Where can you pay thousands of dollars to wait in lines that stretch for miles in the hot blazing sun for the opportunity to get pummeled by buckets of water or risk losing your over-priced lunch in gravity defying poses? 

Disney of course!

We took our second family voyage to Disney World last week. It was a blast. Watching our boys, 10 and 8, zoom from park to park, ride to ride, declaring whatever they’d just experienced, “The best ride ever!”

Three years ago when we visited, for the first time, we were still in the hunker down years. Logistics reigned. 

“Where is the nearest bathroom?”
 “Don’t walk too far ahead!” 
“Quick get the sunscreen!”

It's a Small Small (Tired) World
But this time was different. There was the distinct feeling that they were leading us. Willing their parents, grandparents, and aunt enough energy to make it around the next bend. Challenging us to go beyond the comforts of gravity and dry clothes to catch the next adrenaline rush. For the boys, there was a “not enough time” feeling in the air.  

While we, the adult contingency, rode every wave right along side our young comrades counting down the minutes until we could plant ourselves firmly in a chair or perhaps enjoy an end-of-day adult beverage.

On day five of our vacation, Rob and I had our dreams come true when the grandparents offered to take our little Disney junkies for the day, while we languished by the pool. Aaaahhh.

It didn’t matter that the dark clouds hovered by mid-morning or that torrential rain set in around noon. We lingered, under cover, looking out over the resort infinity pool, doing absolutely nothing and loving every minute. 

By the next morning we were refreshed and ready. To turn the corner on our final day of amusement park adventures.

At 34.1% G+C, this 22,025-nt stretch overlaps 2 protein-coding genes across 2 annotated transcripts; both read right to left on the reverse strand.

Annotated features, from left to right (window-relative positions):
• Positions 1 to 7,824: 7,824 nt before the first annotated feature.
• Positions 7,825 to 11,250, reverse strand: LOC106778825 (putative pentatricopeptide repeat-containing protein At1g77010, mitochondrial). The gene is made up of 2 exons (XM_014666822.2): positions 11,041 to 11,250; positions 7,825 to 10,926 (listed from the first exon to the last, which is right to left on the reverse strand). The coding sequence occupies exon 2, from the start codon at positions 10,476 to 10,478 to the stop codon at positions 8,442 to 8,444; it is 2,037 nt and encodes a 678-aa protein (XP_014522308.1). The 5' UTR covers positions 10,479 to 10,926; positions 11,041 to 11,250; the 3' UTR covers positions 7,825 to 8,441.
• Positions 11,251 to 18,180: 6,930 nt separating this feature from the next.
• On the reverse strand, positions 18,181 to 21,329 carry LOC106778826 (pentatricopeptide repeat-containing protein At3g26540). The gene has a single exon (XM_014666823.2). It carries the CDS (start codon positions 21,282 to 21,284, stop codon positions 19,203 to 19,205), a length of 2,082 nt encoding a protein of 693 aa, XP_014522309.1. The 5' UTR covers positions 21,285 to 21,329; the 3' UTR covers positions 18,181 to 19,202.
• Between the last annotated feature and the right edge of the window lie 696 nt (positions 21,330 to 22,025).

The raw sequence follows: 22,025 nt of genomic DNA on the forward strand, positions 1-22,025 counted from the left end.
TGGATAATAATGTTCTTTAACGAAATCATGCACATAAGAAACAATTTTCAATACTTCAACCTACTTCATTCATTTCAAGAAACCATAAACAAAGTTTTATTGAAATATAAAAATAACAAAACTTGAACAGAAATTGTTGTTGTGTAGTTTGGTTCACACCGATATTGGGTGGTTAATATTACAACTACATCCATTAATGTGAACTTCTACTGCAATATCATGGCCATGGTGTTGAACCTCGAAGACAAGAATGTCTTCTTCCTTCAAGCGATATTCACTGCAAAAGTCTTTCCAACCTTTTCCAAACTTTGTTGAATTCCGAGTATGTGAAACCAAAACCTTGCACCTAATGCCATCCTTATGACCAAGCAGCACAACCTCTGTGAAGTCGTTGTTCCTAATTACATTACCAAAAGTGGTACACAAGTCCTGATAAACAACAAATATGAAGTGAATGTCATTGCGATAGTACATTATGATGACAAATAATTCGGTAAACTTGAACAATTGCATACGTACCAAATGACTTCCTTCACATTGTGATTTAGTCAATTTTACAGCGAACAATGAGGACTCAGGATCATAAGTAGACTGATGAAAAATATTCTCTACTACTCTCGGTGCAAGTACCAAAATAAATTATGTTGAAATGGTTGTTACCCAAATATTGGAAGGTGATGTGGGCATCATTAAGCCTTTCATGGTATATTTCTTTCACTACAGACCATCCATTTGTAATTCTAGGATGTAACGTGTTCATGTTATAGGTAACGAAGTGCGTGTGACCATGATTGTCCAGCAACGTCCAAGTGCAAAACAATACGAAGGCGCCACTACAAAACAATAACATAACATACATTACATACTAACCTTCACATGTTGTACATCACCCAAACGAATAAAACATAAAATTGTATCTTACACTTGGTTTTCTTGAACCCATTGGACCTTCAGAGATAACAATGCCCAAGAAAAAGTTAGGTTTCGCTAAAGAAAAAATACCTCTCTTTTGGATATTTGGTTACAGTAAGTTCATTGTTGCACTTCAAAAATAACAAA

It’s true what they say: Youth is wasted on the young. 

Except at Disney. Disney is made for the young. And I don’t mean the young at heart. I mean the true blue young. 

But for those of us no longer in that category, it’s still magic to go back. To a place where mice never age and parades spontaneously erupt under a castle lit sky. 

To make little dreams come true.


7:45 am Wednesday morning. One of those days. An impossible, set-myself-up-to-fail, but I’m giving it the old college try kind of day.

A quick jaunt (okay it’s at least five miles out of my way, but it’s MY place) to get my morning cup of adrenaline, then to work earlier than usual so that in two hours I can make it to Field Day to watch my two growing up way too fast buggers ride around in a wagon and take turns wrapping their teacher up with toilet paper.

(What ever happened to Field Day anyway? When I was in elementary school we’d sweat it out with the 50 yard dash and the 1 mile run. Survival of the fittest literally. But that’s a whole other blog.)

Still, Field Day is an important milestone. It marks the ending of another school year and a day of pure fun for my second and fourth grader who barely slept due to extreme excitement.

In order to get there however, I have to make four phone calls and finish two updates for a Board Meeting at 4 o’clock. And, I have to figure out what to leave the babysitter to feed the boys because when Rob walks through the door, our relay continues with one kid going to lacrosse and the other golf.

8:00 am With any luck, I’ll be in my office by 8:15 am. I love my commute. Long enough to mentally wind through the day, not long enough to get too wound up.

8:02 am Uh-oh. Massive traffic. What the hell? Is this Hartford or Boston?

8:09 am I call a co-worker, get a project underway and momentarily feel better until...I realize that during the seven minute phone call I’ve moved maybe 10 feet.

8:15 am Might as well catch up on what’s going on in the world. I turn the radio on. A song is blaring, I start to switch the station to news but then I don’t. Because it’s Pat Benetar. 

“You’re a heartbreaker, dream maker, love taker, don’t you mess around with me. No! No! No!” 

Is there anything better than a good Pat Benetar song? 

8:20 am “I heat up, I can’t cool down, you’ve got me spinning round and round. Round and round, round and round it goes where it stops no one knows. Abra abracadabra...I wanna reach out and grab you...”

Luckily it didn’t stop. 

8:30 am “I was dreamin’ when I wrote this. Forgive me if it goes astray. But when I woke up this mornin’ could of sworn it was judgement day. Yeah they say two thousand zero zero party over, oops out of time. So tonight I’m going to party like it’s 1999.”

From there I lost track of time. When I finally did reach the office it was 1989 and it didn’t matter,“No! No! No!”

The day no longer felt insurmountable. Thanks to the 80s at 8.

“Round and round, round and round it goes, where it stops no one knows...”

Unc Unc